OSU student beaten by police
reports on an incident of police brutality near the Ohio State University campus that is helping to galvanize anti-racist activists.
ON OCTOBER 22, the Ohio State University (OSU) community was outraged by the news that Joseph Hines, an African American student, had been viciously assaulted by Columbus police.
As images and a video circulated around the web, we received a second shock: This incident of police brutality had occurred almost two months before--but there was not a word about it, either among students or the local media.
Hines was beaten and then arrested by police on August 29, 2012, at 11:45 p.m., just off campus, across from the Student Union.
According to a video on "OSU police beating," a Facebook page started up by Hines' supporters, Hines was "pepper-sprayed, hog-tied, and beaten unconscious" by a gang of police officers, causing him nerve damage in his left hand (he is left-handed), a concussion, and various lacerations and cuts all over his body and face. A picture reportedly taken days after the beating shows Hines with his left eye swollen shut.
Although details remain sparse for legal reasons, one of the things that has outraged activists and supporters was that police didn't even feel they needed to give a reason or explanation for their actions.
Although a "Code 10-3" had been called--signaling that an officer was in trouble--Hines was, in fact, never charged with assaulting the cops. Instead, according to the Franklin Country Municipal Court website, he was charged for multiple counts of littering, resisting arrest and obstruction of justice, and some counts related to alcohol possession.
But you can't find a word on the website about the fact that Hines was the victim of police brutality. Or what appears equally obvious to many on campus: that Hines was yet another victim of racism.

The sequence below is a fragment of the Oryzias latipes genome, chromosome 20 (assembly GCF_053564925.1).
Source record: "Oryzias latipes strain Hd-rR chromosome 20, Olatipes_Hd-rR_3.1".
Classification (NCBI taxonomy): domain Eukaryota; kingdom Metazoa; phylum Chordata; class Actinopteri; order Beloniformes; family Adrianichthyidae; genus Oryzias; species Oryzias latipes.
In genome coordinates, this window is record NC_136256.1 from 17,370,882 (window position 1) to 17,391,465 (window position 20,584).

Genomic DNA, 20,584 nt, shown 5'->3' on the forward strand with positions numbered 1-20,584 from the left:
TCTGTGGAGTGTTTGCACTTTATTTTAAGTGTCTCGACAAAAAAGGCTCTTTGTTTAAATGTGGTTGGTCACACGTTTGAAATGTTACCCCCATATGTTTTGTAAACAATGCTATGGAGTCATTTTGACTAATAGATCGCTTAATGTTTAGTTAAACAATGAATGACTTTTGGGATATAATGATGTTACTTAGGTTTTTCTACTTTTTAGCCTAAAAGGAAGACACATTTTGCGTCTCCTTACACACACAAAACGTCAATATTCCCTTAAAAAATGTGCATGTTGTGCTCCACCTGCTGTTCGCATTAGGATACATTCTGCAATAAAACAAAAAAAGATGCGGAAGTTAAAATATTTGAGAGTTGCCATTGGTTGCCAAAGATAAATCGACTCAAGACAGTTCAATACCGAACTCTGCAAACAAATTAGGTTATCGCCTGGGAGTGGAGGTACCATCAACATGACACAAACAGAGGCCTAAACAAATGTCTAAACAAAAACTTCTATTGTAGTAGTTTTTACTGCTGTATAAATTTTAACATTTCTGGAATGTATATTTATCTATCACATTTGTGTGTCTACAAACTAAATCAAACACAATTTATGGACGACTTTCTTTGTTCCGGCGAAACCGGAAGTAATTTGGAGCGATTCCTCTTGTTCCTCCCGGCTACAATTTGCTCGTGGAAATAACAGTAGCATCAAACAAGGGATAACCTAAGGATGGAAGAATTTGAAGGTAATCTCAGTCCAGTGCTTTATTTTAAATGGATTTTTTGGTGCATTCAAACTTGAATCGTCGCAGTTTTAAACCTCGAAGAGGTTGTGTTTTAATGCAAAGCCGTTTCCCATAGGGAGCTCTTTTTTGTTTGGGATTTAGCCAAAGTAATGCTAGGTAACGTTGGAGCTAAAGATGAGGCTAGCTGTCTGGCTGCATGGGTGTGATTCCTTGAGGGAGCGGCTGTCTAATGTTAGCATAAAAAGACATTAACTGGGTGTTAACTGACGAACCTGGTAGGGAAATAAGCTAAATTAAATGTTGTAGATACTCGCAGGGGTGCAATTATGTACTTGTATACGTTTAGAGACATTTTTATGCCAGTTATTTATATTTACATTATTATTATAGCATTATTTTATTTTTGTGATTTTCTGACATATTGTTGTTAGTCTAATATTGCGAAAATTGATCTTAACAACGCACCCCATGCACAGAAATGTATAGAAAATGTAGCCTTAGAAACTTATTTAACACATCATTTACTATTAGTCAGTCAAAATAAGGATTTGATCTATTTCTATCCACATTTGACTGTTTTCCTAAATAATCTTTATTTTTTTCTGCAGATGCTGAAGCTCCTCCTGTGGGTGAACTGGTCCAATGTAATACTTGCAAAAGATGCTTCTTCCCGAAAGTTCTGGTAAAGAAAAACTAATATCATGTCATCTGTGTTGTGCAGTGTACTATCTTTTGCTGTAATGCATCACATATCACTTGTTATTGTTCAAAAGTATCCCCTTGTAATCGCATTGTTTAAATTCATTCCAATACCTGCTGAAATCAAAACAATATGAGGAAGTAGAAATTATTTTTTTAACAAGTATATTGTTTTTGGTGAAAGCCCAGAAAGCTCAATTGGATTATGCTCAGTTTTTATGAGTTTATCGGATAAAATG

THE BRUTAL attack by police on Joseph Hines is the latest and most gruesome event in a virtual epidemic of racially charged incidents at OSU over the last few months.
On April 4, the Frank W. Hale Jr. Black Cultural Center was the target of racist vandalism when the words "Long Live Zimmerman" were spray-painted on the wall. The slogan referred to George Zimmerman, the man who shot and killed 17-year-old Trayvon Martin in Florida on February 26.
Significantly, the spray-painting occurred on the anniversary of Martin Luther King Jr.'s assassination--and on the night of a solidarity event called "Hoodies and Headscarves," in which Black, Muslim and other students gathered together to mourn the death of Trayvon Martin and Shaima Alawadi, a 32-year-old Iraqi-American murdered in El Cajon, Calif., in an apparent hate crime on March 21.
What you can do
As SocialistWorker.org reported in April, vandalism at the Hale Center provoked a mass response from the Ohio State community, especially from African American undergraduate and graduate students. Along with sympathetic faculty and staff, we formed a group called OSU Stand Your Ground (SYG)--turning inside out the name of the gun laws protecting Zimmerman and asserting that we will not back down from racist hate.
Hundreds of us marched to the Board of Trustees meeting to make demands--including calls for hate crime alerts, increased diversity among faculty and students, and an intensified plan for diversity in the curriculum--and we carried out an indefinite sit-in at the Student Union until the first demand was met.
As a result, the university formed OSU President Gordon Gee's No Place for Hate Task Force. The results of this Task Force have been predictably poor to date, producing little more than lukewarm recommendations while giving Gee PR about standing up to hate.